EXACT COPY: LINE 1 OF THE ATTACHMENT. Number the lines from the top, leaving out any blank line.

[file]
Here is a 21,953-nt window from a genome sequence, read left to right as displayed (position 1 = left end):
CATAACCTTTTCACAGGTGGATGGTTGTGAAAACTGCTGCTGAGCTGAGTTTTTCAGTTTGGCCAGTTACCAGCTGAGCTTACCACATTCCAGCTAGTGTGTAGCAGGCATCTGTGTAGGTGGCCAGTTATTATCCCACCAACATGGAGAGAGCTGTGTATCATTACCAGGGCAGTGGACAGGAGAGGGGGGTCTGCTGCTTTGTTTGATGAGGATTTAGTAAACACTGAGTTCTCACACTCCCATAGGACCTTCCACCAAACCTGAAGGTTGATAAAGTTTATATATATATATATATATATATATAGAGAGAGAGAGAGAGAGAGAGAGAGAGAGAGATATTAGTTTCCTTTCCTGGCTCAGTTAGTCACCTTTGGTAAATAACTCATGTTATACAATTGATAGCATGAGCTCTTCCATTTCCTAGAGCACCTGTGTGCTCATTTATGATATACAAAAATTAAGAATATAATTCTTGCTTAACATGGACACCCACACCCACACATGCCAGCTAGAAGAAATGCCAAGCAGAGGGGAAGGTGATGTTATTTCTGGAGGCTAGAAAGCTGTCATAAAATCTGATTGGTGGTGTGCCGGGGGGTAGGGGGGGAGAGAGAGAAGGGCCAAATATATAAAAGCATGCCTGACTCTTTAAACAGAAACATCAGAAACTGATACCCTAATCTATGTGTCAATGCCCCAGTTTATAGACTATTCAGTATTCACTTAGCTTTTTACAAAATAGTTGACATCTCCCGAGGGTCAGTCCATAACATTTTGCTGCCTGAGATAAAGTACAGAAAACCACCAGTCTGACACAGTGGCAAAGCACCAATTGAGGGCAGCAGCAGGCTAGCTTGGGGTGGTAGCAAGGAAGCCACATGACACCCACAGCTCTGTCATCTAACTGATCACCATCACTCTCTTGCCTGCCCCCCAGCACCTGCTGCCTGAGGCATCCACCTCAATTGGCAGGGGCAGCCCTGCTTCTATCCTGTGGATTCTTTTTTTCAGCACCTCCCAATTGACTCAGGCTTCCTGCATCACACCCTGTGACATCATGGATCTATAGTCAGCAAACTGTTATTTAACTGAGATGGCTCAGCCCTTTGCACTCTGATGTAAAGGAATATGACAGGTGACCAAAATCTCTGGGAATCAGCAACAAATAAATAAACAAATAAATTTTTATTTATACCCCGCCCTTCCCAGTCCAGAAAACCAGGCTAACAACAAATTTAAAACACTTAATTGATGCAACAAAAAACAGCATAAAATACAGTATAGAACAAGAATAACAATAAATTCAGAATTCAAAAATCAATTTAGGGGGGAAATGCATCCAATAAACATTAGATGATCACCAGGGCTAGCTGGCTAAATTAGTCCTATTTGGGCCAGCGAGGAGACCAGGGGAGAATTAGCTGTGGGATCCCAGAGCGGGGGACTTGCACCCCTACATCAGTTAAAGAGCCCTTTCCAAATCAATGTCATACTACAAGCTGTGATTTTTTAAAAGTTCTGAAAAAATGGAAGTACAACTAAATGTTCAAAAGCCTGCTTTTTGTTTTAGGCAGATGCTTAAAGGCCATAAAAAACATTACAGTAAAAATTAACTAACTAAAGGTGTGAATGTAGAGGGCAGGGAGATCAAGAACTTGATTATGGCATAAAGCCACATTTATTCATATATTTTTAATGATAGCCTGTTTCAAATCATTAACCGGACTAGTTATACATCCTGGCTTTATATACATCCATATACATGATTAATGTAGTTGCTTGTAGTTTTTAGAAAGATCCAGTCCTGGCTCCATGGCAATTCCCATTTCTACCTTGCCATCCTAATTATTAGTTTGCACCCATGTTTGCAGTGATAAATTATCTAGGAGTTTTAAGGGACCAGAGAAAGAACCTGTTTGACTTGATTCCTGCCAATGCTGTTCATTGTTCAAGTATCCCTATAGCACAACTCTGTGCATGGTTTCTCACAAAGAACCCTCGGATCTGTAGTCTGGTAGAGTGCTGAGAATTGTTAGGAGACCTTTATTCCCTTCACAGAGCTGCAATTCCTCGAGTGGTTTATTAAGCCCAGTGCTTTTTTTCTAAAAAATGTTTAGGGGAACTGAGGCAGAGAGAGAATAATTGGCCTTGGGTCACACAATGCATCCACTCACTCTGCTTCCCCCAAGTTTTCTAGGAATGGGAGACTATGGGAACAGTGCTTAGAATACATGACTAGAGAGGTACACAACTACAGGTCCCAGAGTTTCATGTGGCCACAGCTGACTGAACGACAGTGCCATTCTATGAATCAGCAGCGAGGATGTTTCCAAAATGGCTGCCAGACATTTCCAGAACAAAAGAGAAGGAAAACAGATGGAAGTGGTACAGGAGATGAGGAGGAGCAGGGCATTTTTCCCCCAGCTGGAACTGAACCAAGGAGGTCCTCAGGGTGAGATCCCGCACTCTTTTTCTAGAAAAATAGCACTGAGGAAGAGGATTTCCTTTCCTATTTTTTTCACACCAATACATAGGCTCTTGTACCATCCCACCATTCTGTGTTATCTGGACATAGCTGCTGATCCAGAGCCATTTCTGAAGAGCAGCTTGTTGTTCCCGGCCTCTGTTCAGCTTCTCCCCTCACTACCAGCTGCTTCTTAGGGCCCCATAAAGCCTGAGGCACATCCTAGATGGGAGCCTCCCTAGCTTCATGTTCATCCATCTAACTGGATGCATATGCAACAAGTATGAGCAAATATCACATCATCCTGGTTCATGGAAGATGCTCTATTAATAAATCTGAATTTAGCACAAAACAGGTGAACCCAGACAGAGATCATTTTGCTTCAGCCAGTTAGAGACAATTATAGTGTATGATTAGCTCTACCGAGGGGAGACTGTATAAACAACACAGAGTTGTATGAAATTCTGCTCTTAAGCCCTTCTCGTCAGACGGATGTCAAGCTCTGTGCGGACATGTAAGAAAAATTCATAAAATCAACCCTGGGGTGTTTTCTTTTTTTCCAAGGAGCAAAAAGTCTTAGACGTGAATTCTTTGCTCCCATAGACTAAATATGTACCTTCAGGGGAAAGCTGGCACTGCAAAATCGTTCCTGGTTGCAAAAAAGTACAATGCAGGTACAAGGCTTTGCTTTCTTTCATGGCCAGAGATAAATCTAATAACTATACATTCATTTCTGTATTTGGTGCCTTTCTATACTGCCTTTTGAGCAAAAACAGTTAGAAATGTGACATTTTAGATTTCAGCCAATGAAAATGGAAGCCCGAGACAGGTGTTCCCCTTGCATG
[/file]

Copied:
Here is a 21,953-nt window from a genome sequence, read left to right as displayed (position 1 = left end):